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What's the deal?

The vast majority of us now agree that getting the planet’s CO2 emissions down would be a good thing. Most of us also agree that money is tight at the moment. So, logically, the government needs to ensure that any money it spends on lowering emissions is not wasted.

So what’s the deal with the Green Deal? The overarching aim is to persuade building owners to invest in measures to reduce CO2 – ie energy saving. Around 60 per cent of energy used in UK homes is accounted for by heating and a further 24 per cent by provision of hot water. So for the domestic market, it makes the most sense to concentrate spending on these two.

Improved insulation can obviously make a significant impact, but if households continue to use fossil fuels as their primary fuel, the scope for the reduction of carbon emissions is limited.

The only real alternatives for housing are switching the boilers to biomass, which requires dealing with regular deliveries and constant tending, or electricity. Unless you can put a wind turbine on your roof, the electricity can really only come either from solar PV cells or from the national grid. The good thing about this is it aims to generate more of its electricity from nuclear and renewable sources. In other words it enables you to heat your home with an increasing proportion of nuclear, tide, wind, waste-to-energy and biomass power.

As we all know, the most efficient form of electric powered heating is the heat pump, for both space heating and the provision of hot water. Coefficients of performance (COPs) for heat pumps result in between 3 kW and 5 kW of heat produced from every 1 kW of electricity used.

Logically, the best bang for the government’s buck in the domestic market would surely be to invest in heat pumps (of all types), plus insulation.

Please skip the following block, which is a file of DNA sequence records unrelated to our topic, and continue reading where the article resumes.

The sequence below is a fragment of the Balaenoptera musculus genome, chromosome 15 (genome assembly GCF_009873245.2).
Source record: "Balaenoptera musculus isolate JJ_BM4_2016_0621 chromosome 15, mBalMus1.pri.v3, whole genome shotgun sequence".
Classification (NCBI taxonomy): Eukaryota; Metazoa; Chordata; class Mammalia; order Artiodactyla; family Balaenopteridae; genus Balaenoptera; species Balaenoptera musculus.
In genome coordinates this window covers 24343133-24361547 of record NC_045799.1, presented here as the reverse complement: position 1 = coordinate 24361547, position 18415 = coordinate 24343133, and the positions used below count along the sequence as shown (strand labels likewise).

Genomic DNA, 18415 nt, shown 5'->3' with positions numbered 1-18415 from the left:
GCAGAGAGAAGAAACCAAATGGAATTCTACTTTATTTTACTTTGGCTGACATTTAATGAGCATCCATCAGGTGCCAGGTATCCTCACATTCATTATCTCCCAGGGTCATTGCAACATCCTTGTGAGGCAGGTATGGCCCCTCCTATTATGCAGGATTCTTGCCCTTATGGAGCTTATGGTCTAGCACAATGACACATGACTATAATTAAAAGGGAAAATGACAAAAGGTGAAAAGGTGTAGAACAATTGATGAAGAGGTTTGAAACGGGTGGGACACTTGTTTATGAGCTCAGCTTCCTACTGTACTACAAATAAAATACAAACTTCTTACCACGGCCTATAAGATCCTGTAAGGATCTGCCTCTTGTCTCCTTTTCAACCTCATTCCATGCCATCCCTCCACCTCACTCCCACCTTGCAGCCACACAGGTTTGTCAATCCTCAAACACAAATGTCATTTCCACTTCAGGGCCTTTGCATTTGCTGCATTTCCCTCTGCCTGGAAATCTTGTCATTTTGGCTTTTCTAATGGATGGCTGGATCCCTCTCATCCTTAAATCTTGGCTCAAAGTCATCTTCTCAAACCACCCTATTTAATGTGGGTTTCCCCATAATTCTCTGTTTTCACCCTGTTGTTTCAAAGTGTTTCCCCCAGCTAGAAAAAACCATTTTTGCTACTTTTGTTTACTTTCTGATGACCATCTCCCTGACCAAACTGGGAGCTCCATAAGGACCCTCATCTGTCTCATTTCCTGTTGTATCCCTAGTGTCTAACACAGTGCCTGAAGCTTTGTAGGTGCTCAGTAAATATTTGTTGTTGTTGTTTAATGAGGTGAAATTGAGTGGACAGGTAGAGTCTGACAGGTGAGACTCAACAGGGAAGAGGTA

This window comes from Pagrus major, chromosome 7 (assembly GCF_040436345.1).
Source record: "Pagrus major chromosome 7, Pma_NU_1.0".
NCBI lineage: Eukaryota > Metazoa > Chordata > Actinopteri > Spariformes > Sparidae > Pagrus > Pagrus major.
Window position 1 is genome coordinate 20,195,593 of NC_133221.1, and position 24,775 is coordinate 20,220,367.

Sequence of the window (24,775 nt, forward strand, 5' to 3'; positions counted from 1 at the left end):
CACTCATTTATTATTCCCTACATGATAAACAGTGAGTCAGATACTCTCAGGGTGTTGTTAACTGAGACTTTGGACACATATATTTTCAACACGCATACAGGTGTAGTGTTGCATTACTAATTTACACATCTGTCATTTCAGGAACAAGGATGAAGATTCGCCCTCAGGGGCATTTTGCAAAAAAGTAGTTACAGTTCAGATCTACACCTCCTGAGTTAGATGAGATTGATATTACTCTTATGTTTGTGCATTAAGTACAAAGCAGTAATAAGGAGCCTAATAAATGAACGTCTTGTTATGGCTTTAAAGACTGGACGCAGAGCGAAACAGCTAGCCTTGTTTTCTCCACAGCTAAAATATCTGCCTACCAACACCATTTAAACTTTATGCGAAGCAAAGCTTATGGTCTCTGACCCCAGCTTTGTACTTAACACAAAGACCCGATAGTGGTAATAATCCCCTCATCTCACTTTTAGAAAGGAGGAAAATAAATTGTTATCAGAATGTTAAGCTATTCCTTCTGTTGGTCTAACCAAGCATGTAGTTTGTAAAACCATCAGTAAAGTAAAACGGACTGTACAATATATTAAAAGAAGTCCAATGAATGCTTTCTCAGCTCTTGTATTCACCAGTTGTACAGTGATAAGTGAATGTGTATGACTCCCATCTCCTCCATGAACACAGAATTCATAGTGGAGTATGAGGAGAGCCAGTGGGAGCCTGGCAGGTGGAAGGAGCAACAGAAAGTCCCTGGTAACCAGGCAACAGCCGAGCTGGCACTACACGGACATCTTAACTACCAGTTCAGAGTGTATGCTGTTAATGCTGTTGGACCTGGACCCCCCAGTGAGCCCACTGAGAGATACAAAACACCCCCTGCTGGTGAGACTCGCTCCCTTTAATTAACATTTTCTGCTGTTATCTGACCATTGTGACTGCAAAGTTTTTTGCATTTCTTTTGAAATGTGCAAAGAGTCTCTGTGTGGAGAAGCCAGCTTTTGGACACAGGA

The new Green Deal measures do seem to generally include heat pumps of all descriptions, which again is a good thing. The problem is that the Green Deal itself offers no real help. Of course, by providing a loan, the householder can benefit straight away from the energy cost reductions of heat pumps, but to get that, he has to sign up to what is effectively an extra mortgage of up to 25 years, at a 7 per cent interest rate – about 2 percentage points above a much simpler commercial loan. Additionally, the loan will ‘stay with the house’, so when the house is sold, any buyer will have to take on that loan.

While taking out a loan to fit heat pumps and benefit from lower energy costs is a good idea, doing it outside the Green Deal is the best idea. Not what the government wants to hear, I know.

A better arrangement to promote heat pumps is the proposed Renewable Heat Incentive scheme, which gives real financial incentives to householders to reduce their carbon emissions. Unfortunately, the current proposals only cover air-to-water and ground source heat pumps. To have a real impact it needs to cover air-to-air as well. This is where we need to continue lobbying hard.

Julian Brunnock is the sales and marketing director of FG Eurofred, the face of Fujitsu in the UK

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